1/2 Scale Cycle Kar(t)

sav0r

Coast to Coast
Replace those steering yokes with a plate, then put a heim joint above and below your karting spindle. You can either run two bolts in single shear or one long bolt with a spacer between the spindle. That will let you get the camber in check down to half a turn on each heim. I'd imagine that running large tires that are also round means you are looking at some serious camber thrust if the front end is off even a smidgen. You're probably going to want to run some castor and decent scrub radius, because with the differential and the rack and pinion, the steering isn't going to self center very well. Also, to get the camber right the thing should be on the scales, with the cross weights minimized, then the cambers set, then the cross weight adjusted again, then cambers reset. It will be a process with that swing axle arrangement. It always is with my F-Vee. Once complete I bet it drivers rather well though.
 

Jimbonaut

Over 1,000 Posts
DTT SUPPORTER
*Me* - finds lamp, rubs it.
*Genie* - you know the drill, three wishes mate.
*Me* - 1, Catherine Zeta Jones circa Entrapment era. 2, my wife being totally cool with that and 3, probably world peace yadda yadda yadda.

If I had a fourth it would be to be a kid in this class. Or being able to fly. A coin flip for sure.
 

irk miller

You've been mostly-dead all day.
DTT BOTM WINNER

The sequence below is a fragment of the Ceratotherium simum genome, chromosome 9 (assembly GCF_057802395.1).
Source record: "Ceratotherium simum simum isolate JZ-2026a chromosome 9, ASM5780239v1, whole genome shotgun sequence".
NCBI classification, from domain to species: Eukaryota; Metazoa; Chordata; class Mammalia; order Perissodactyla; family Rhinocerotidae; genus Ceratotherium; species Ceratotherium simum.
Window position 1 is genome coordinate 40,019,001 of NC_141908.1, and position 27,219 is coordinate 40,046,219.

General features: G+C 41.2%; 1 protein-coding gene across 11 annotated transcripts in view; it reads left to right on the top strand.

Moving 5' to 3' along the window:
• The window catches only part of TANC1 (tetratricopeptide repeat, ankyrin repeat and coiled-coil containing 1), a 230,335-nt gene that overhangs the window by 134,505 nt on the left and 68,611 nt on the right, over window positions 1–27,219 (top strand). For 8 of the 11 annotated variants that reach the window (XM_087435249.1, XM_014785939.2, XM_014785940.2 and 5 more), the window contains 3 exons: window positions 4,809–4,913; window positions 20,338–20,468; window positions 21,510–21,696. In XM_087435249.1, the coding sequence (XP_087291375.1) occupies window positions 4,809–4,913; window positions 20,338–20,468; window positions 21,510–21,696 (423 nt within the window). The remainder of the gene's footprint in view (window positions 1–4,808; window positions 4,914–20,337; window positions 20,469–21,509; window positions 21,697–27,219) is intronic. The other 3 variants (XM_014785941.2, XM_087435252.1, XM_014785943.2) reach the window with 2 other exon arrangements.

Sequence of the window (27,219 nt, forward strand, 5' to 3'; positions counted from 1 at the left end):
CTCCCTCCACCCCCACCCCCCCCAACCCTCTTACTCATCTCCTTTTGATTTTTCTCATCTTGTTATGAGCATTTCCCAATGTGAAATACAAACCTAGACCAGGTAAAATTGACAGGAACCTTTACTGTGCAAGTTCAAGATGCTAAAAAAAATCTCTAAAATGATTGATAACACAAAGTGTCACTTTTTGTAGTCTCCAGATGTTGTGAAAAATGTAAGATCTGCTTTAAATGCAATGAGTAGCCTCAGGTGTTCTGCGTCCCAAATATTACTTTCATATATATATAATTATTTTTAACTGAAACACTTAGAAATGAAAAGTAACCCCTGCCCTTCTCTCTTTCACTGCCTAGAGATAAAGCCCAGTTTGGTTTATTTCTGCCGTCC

Replace those steering yokes with a plate, then put a heim joint above and below your karting spindle. You can either run two bolts in single shear or one long bolt with a spacer between the spindle. That will let you get the camber in check down to half a turn on each heim. I'd imagine that running large tires that are also round means you are looking at some serious camber thrust if the front end is off even a smidgen. You're probably going to want to run some castor and decent scrub radius, because with the differential and the rack and pinion, the steering isn't going to self center very well. Also, to get the camber right the thing should be on the scales, with the cross weights minimized, then the cambers set, then the cross weight adjusted again, then cambers reset. It will be a process with that swing axle arrangement. It always is with my F-Vee. Once complete I bet it drivers rather well though.
I'm having a hard time visualizing this plan. I understand steering yokes to be the fittings that attach the rack and pinion to the steering wheel via the steering shaft. Are you talking about the arms on the spindle that the tie rod is attached to via the tie rod end? Or are we attaching a plate to the tie rod that has two helm joints (one above and one below the spindle)? My understand to how we would adjust camber would be to move the shock towers in or out to move the angle of the wheel.
 

irk miller

You've been mostly-dead all day.
DTT BOTM WINNER
I'm having a hard time visualizing this plan. I understand steering yokes to be the fittings that attach the rack and pinion to the steering wheel via the steering shaft. Are you talking about the arms on the spindle that the tie rod is attached to via the tie rod end? Or are we attaching a plate to the tie rod that has two helm joints (one above and one below the spindle)? My understand to how we would adjust camber would be to move the shock towers in or out to move the angle of the wheel.
I think I know what you mean. You mean the ends of the swing axles where the bolt runs through to mount the spindles. Correct? Cut the ends off, add a plate. Mount helm joints top and bottom, so the spindle rotates by a bolt through the helm joints, but the spindle/helm joint assembly is mounted by the threaded ends of the helm joints to a plate at the end of the swing arm. Is that making sense and do I understand that?
 

sav0r

Coast to Coast
Yes, I think you go it.